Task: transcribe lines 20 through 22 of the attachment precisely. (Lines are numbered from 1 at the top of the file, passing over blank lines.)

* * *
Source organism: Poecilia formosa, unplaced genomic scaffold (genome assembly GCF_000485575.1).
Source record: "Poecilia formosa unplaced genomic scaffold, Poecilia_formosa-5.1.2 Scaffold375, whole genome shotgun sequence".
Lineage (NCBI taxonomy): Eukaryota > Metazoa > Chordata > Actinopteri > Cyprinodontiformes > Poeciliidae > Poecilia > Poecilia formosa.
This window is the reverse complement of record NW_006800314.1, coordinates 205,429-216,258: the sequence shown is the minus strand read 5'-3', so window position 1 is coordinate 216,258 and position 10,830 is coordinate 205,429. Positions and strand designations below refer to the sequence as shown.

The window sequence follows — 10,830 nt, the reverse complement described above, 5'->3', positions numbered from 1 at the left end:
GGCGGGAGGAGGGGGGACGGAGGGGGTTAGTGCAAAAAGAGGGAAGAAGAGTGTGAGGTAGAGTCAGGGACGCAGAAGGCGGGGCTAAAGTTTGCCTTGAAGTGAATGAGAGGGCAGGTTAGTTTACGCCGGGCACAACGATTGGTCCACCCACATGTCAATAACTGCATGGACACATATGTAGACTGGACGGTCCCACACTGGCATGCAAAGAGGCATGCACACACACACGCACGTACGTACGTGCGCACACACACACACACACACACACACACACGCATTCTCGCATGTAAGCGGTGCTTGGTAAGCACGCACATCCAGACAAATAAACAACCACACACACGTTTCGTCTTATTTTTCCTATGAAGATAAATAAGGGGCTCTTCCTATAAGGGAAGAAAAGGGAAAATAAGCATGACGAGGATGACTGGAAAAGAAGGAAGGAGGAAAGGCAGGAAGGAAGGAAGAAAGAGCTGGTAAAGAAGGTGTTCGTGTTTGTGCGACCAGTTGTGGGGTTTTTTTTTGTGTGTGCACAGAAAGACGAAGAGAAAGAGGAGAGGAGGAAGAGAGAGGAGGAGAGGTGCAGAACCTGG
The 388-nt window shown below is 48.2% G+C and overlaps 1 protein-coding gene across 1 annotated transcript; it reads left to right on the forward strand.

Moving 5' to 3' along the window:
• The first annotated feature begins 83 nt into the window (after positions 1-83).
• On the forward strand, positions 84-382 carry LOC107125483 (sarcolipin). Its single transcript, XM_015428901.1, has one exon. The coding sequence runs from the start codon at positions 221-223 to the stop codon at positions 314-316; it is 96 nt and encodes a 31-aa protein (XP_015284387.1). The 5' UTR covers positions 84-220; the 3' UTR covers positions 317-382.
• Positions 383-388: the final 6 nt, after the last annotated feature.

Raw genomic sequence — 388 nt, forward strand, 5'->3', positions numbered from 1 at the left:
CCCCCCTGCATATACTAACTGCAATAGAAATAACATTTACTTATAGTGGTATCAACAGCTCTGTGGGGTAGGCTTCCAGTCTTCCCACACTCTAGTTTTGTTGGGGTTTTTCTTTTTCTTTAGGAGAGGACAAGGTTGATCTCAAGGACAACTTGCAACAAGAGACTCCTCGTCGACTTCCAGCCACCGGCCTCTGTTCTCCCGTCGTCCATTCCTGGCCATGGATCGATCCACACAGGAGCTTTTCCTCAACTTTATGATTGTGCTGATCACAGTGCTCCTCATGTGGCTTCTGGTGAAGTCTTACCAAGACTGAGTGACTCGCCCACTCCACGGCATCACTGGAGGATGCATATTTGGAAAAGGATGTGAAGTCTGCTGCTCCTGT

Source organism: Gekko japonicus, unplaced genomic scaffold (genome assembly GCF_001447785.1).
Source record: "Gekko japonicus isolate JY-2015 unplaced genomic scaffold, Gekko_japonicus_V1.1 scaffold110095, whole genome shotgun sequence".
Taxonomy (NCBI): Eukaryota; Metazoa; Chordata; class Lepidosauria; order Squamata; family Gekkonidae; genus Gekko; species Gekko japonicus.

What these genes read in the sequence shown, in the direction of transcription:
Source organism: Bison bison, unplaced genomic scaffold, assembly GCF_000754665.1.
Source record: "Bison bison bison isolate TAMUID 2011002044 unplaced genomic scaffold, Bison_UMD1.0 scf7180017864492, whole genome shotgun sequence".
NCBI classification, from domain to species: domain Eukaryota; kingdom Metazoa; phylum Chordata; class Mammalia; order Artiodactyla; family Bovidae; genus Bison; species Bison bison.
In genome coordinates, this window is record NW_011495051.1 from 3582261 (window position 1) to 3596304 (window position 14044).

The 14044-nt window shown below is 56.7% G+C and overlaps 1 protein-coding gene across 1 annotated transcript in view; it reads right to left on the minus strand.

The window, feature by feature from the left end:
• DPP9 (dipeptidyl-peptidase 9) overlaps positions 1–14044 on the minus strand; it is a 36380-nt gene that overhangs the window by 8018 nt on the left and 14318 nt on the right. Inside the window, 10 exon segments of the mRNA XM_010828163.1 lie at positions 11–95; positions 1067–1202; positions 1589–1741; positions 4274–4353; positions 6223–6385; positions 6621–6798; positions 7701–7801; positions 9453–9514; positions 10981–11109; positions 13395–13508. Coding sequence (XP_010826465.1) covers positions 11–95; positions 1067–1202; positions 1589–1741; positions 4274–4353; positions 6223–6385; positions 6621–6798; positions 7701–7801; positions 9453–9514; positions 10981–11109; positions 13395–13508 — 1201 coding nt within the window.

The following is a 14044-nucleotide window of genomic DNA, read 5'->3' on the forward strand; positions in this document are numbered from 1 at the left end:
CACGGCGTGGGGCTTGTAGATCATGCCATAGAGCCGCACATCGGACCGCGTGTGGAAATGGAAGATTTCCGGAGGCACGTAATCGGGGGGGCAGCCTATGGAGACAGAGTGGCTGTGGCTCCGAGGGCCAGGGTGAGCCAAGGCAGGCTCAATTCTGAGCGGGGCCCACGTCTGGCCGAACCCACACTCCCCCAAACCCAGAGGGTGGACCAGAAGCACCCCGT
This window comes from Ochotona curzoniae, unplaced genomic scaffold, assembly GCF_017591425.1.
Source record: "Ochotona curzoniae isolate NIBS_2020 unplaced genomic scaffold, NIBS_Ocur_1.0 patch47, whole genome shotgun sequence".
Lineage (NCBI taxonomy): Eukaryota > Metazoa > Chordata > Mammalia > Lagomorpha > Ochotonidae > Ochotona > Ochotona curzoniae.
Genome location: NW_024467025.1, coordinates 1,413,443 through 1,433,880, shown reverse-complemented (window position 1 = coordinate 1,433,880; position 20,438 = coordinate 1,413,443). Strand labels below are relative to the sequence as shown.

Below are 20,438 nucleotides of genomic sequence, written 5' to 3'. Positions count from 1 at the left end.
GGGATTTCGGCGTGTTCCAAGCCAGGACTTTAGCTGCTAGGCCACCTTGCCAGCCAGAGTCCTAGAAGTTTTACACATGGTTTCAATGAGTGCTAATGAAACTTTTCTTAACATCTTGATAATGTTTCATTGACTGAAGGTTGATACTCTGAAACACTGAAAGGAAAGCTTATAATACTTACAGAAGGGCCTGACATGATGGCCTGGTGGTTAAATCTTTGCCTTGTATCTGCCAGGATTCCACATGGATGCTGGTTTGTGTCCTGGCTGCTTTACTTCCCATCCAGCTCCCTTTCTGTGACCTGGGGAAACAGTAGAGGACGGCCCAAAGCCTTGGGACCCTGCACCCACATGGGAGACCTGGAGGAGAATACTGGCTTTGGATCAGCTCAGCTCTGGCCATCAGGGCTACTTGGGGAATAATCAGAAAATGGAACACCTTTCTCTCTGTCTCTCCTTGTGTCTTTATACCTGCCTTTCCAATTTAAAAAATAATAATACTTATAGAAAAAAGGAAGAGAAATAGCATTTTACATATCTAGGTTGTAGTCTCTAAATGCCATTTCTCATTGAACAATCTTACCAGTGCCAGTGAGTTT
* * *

NCBI classification, from domain to species: domain Eukaryota; kingdom Metazoa; phylum Chordata; class Mammalia; order Artiodactyla; family Bovidae; genus Bison; species Bison bison.
In genome coordinates, this window is record NW_011495051.1 from 3582261 (window position 1) to 3596304 (window position 14044).

The 14044-nt window shown below is 56.7% G+C and overlaps 1 protein-coding gene across 1 annotated transcript in view; it reads right to left on the minus strand.